Odes Book 1.34

Awe for the Gods

by Horace

This intriguing little poem could not be further away from many of Horace’s usual themes such as the grandeur of Augustus and Rome, the elegant and learned reworking of a literary theme or the pleasures of company, food, drink and love. Here it seems more than usually possible that something uncanny – thunder from a clear sky – has prompted a strong personal response. Horace does sometimes seem to have such impulses towards piety, for example when he escapes unharmed from a meeting with a wolf in Ode 1.23, and when he seems to have a vision of the God Bacchus in Ode 2.19.

See the illustrated blog post here.

To scroll the original and English translation of the poem at the same time - tap inside one box to select it and then scroll.

Parcus deorum cultor et infrequens,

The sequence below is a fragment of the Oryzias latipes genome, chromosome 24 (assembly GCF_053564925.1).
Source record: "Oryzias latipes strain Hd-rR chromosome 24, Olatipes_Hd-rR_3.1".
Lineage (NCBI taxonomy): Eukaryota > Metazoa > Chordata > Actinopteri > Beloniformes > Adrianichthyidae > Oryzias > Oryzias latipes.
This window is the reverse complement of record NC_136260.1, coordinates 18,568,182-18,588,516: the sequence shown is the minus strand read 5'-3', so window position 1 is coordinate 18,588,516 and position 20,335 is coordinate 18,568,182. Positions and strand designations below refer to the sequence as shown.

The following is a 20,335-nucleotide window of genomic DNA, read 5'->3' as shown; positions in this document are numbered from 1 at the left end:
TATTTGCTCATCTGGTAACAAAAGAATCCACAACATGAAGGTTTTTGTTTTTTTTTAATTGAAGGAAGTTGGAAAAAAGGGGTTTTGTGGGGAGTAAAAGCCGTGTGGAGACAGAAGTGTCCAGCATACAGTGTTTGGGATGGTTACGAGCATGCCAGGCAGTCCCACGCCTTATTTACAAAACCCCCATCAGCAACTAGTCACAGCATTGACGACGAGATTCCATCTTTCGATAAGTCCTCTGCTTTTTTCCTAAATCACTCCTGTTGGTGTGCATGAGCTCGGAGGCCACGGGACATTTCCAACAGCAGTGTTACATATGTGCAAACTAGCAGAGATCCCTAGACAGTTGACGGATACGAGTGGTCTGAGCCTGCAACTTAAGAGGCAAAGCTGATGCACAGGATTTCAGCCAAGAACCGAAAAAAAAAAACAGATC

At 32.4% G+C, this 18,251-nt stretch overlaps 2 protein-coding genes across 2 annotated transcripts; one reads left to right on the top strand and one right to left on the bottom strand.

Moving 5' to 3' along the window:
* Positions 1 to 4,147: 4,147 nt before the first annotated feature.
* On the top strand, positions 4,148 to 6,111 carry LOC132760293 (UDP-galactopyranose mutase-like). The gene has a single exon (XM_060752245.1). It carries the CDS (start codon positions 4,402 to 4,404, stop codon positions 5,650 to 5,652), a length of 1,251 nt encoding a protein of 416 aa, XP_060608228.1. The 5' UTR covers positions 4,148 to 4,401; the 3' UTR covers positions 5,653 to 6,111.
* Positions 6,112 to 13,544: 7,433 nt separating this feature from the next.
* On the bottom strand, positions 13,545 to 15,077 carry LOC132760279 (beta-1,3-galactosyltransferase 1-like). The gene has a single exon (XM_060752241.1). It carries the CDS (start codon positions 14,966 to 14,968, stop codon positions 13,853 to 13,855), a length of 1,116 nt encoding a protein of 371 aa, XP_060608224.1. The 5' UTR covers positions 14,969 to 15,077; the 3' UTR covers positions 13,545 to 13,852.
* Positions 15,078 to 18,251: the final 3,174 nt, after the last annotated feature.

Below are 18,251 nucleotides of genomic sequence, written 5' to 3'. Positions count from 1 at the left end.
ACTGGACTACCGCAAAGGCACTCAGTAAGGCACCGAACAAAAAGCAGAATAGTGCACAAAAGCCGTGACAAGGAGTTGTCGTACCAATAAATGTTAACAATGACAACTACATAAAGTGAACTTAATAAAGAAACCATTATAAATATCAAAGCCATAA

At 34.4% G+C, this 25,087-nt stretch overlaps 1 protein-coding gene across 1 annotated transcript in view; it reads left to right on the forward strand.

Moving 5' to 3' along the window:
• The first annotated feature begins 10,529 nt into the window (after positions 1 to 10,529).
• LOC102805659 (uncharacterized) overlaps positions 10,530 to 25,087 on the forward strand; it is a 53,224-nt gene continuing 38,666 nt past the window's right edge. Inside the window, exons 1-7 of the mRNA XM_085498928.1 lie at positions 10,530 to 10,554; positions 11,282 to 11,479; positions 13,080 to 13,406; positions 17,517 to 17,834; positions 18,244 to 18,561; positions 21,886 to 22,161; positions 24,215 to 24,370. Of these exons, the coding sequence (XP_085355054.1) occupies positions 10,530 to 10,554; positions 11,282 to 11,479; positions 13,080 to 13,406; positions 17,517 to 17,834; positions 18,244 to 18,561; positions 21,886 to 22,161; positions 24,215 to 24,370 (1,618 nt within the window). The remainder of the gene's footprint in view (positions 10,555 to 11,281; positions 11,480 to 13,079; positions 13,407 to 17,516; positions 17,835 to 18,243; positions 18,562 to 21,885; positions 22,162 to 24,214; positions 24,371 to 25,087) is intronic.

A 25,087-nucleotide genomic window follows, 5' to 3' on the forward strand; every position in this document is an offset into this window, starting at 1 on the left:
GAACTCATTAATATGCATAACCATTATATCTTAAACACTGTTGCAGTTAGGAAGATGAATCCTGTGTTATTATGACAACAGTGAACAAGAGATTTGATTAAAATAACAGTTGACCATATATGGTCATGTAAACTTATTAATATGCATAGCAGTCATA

insanientis dum sapientiae
consultus erro, nunc retrorsum
vela dare atque iterare cursus

cogor relictos: namque Diespiter
igni corusco nubila dividens
plerumque, per purum tonantis
egit equos volucremque currum,

quo bruta tellus et vaga flumina,
quo Styx et invisi horrida Taenari
sedes Atlanteusque finis
concutitur. Valet ima summis

mutare et insignem attenuat deus,
obscura promens; hinc apicem rapax
Fortuna cum stridore acuto
sustulit, hic posuisse gaudet.              

This very moment, as I’m drifting, a grudging and occasional worshipper of the Gods and a follower of a senseless philosophy, I’m compelled to set sail back for where I’ve come from, and plot a course that I had already left behind me. Because Jupiter the Ancient of Days, who usually cleaves a cloudy sky with his lightning flash, has driven his swift chariot and horses of thunder across a clear one, fit to shake the mass of the earth and the flow of the rivers, the Styx, the dread hell-gate at Taenarus, Atlas the boundary of the world, all of them right to their foundations. He is God, who has the power to change the places of what is highest and lowest, who eclipses the famous and brings forward what is obscure, while greedy Fortune has picked the crown from off the head of one man, and revelled in putting it on another.